But as soon as she’s performing, it’s about the audience.

“I very much believe that if you are the only person getting a piece of art, and your audience can’t get it, then you’re wasting their time,” she said.

McGinnis also said she usually has a purpose when performing a piece. With her "English Class" poem, which details Zelda Fitzgerald's turbulent marriage with her husband, F. Scott Fitzgerald, McGinnis said she initially thought she was performing it to honor Zelda, but life experiences have made it more personal.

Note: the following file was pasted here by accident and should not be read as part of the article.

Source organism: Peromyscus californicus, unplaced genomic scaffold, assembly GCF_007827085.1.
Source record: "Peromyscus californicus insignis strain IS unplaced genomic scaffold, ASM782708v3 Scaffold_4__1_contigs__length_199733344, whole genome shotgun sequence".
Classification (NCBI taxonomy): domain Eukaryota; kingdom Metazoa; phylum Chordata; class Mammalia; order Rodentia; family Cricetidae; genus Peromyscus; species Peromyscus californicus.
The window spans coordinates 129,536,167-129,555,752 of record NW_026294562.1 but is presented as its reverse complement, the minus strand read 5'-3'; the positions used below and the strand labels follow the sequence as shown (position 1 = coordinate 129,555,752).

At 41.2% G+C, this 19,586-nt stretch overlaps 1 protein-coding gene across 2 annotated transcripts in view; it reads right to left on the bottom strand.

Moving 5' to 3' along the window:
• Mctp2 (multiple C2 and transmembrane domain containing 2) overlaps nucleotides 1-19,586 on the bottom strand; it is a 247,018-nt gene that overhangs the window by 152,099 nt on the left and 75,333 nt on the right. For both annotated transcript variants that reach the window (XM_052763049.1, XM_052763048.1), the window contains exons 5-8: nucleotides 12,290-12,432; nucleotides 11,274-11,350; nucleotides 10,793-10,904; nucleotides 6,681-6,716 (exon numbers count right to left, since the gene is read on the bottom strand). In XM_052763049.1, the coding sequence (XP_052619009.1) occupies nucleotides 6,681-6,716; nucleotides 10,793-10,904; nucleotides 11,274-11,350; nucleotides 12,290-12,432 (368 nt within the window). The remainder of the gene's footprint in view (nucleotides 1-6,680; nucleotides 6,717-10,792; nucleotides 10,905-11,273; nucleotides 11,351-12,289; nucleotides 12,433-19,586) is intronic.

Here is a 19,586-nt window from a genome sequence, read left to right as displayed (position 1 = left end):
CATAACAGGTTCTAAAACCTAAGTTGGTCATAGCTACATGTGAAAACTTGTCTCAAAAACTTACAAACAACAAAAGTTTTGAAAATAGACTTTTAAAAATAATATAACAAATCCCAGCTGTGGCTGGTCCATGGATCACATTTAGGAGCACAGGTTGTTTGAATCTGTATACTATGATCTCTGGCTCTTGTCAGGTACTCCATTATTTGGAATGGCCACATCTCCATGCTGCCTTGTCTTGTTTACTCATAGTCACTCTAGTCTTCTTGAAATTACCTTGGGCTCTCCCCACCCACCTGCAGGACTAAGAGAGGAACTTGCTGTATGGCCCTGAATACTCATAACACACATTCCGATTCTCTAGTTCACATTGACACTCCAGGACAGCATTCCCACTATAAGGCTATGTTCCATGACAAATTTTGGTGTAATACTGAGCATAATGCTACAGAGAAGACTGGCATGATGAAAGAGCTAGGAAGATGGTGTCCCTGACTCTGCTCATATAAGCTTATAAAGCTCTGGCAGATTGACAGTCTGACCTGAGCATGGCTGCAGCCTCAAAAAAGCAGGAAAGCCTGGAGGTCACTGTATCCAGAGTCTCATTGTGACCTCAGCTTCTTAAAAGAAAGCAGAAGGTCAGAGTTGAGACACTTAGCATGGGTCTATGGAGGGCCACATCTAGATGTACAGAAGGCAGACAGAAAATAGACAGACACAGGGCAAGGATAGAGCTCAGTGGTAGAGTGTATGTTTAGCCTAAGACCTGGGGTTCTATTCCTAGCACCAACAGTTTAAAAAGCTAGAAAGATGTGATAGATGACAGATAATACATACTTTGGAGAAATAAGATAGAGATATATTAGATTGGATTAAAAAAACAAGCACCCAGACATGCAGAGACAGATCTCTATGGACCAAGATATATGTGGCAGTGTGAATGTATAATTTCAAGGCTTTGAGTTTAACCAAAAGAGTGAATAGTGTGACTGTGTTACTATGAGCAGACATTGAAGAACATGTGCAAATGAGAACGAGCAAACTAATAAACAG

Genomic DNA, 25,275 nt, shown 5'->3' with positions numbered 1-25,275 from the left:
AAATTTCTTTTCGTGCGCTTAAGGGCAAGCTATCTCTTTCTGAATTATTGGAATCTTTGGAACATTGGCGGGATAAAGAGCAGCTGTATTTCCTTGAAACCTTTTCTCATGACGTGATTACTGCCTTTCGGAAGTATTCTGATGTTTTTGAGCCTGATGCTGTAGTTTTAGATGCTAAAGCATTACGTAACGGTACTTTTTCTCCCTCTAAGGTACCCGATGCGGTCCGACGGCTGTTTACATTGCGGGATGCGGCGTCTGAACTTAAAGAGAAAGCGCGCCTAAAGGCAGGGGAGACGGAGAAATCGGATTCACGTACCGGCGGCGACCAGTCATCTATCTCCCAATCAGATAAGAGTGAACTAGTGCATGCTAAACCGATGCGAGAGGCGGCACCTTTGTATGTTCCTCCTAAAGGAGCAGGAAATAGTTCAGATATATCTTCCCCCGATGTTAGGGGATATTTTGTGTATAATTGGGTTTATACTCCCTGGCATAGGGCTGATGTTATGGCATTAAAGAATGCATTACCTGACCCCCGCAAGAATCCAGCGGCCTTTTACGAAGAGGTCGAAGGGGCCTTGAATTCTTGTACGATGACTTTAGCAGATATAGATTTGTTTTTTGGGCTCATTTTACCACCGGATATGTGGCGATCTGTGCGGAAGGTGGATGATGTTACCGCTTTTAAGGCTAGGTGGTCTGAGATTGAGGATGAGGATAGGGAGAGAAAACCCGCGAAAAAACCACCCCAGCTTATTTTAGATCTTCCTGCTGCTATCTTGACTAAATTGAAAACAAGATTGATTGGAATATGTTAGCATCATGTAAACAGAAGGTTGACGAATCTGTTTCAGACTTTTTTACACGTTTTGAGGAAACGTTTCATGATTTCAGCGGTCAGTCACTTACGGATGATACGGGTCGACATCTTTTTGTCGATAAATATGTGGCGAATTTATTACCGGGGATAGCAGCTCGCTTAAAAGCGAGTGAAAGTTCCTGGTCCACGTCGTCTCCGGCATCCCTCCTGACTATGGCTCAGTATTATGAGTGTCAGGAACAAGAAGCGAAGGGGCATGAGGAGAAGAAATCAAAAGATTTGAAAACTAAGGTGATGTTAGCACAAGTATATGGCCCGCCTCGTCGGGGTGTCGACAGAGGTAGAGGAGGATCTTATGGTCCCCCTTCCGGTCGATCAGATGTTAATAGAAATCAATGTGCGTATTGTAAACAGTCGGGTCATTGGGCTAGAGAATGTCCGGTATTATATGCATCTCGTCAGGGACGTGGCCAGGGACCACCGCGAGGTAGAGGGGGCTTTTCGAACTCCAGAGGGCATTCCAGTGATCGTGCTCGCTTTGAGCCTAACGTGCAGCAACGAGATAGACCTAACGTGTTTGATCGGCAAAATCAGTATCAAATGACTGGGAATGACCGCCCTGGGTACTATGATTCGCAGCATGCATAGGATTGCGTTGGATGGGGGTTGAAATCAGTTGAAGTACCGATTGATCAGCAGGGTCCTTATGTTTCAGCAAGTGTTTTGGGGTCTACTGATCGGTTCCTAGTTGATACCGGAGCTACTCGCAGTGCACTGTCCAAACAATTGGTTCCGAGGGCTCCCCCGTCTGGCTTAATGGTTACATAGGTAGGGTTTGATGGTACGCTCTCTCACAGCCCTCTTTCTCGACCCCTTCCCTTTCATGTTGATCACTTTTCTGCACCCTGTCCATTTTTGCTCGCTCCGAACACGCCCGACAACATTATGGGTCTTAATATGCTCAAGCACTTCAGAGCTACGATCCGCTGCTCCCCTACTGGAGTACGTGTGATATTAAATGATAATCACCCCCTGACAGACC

“I usually try to think who or what (the poem) is for and just draw myself into that place," she said.

McGinnis is an English major at the University of Utah, where she’ll be a sophomore in the fall. Since performing at last year's NPS, she's been published in Voicemail Poems and Rising Phoenix Press. One of her poems in Rising Phoenix press called "Medusa Writes for Teen Vogue" was recently nominated for Sundress Publications' Best of Net awards. Since last September, she's coached Skyline High School's slam poetry team once a week. She hopes to one day write television scripts or be a college professor.

“My dream of all dreams is to have my work studied in a college or high school classroom one day,” she said. “I really want people to sit down and dissect my work.”